Wednesday, December 13The Voice of London

Sam Smith: The Thrill of it All review: A candid cry for help

Words: Stella Akinwumi | Subbing: Isabella Dawe

His 2014 debut album ‘In the Lonely Hour’ expressed the pain of unrequited love, now English singer/songwriter Sam Smith proves that time really is a healer.

Smith’s second studio album ‘The Thrill of it All’ is about the breakdown of the first real romance in his life. In an attempt to stray from the mainstream material, you know the ones where you wait for the occasional drop, ‘Thrill of it All’ opens with Sam’s notorious tenor tone and basic yet strong piano chords. The album explicitly conveys how heartbreak can lead to happiness, and that starts with the lead single ‘Too Good at Goodbyes’. The song has gotten nearly 200 million views since its release, and establishes the key ingredient for a potential number one album, getting your heart broken (look at Taylor Swift and Adele)

‘Burning’, the promotional single from the album is led by an evocative acapella. Smith expresses sensitivity and vulnerability, and that is made evident within the transcendence of his vocal range. The range in dynamics is quite unusual in modern pop, and this showcases Smith’s ability to translate complex emotions into a potent statement.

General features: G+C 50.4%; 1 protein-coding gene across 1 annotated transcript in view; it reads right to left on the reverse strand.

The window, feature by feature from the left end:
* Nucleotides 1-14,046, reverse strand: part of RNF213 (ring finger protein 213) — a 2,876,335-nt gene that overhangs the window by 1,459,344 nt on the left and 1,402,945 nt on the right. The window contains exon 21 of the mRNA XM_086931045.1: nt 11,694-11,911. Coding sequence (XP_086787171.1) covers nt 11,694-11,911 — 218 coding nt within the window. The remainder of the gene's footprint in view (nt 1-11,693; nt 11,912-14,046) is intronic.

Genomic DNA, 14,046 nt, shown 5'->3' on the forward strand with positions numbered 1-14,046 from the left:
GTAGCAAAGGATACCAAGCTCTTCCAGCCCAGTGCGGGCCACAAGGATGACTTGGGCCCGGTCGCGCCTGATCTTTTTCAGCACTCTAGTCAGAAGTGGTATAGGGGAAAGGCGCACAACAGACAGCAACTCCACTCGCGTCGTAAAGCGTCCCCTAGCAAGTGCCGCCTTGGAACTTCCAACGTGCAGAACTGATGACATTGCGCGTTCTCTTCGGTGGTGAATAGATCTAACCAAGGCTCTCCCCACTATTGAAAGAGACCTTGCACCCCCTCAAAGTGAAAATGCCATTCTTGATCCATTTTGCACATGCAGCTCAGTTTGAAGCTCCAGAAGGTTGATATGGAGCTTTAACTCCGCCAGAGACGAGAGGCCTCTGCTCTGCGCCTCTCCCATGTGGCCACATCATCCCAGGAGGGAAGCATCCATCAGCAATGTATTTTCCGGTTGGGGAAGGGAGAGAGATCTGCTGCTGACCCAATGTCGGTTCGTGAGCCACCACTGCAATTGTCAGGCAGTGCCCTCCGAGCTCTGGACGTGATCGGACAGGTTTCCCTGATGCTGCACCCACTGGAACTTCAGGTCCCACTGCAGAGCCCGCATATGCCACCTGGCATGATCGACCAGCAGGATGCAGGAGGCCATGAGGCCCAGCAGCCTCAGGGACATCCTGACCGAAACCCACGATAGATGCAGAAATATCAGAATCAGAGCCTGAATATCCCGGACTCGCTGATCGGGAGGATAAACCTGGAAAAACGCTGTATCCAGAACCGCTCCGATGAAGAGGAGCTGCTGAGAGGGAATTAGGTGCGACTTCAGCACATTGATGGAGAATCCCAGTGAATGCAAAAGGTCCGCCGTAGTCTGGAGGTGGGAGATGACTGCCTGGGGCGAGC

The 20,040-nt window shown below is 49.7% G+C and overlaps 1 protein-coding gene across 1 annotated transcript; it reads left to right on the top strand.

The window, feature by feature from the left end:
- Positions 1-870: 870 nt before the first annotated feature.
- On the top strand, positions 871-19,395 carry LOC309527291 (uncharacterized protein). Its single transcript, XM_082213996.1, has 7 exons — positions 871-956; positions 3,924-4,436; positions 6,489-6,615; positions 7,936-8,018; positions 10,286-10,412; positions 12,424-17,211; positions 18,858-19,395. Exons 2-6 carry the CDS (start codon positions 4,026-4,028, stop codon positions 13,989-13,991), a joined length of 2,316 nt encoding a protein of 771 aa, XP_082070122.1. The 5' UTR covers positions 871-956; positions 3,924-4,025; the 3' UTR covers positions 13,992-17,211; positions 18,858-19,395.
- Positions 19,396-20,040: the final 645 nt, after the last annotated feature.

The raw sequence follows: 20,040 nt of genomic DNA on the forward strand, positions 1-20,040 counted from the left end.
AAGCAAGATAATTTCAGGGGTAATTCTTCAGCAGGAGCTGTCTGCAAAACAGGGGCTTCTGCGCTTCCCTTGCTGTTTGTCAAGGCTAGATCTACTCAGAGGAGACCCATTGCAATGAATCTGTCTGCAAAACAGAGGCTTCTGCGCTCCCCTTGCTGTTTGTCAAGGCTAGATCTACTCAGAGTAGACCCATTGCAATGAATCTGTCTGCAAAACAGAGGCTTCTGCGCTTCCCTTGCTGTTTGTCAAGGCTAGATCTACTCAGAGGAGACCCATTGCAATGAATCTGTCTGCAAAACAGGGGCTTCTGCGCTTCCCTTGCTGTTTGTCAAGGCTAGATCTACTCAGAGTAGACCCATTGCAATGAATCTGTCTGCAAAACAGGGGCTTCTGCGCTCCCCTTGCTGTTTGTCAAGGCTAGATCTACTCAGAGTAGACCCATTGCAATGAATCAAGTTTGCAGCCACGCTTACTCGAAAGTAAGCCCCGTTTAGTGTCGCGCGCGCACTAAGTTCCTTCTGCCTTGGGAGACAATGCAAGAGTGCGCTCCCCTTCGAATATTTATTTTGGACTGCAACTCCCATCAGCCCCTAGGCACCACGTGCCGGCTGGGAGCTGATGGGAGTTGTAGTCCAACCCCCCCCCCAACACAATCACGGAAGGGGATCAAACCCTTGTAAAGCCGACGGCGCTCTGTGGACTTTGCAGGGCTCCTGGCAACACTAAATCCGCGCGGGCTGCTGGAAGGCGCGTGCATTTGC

The escalation between lyrical nostalgia and the hundred voices of gospel successfully convey the journey from a sanitised soul. The old ‘skool’ styled ‘One Last Song’ carries a high tenor and eases into a faultless falsetto, evoking feelings of sentiment and emotion.

The juxtaposition within the two melodies in a way heightens the suspense, and keeps us engaged within this spiritual journey.

Although Smith’s sorrow might be overwhelming sorrow for some, his vocals convey an emotional journey of love and loss. ‘The Thrill of it All’ has high chances in having the same multiplatinum success of ‘In the Lonely Hour’. If the industry standard of breakup albums taught us anything, it’s that heartbreak is inevitable, but a universal emotion.

 

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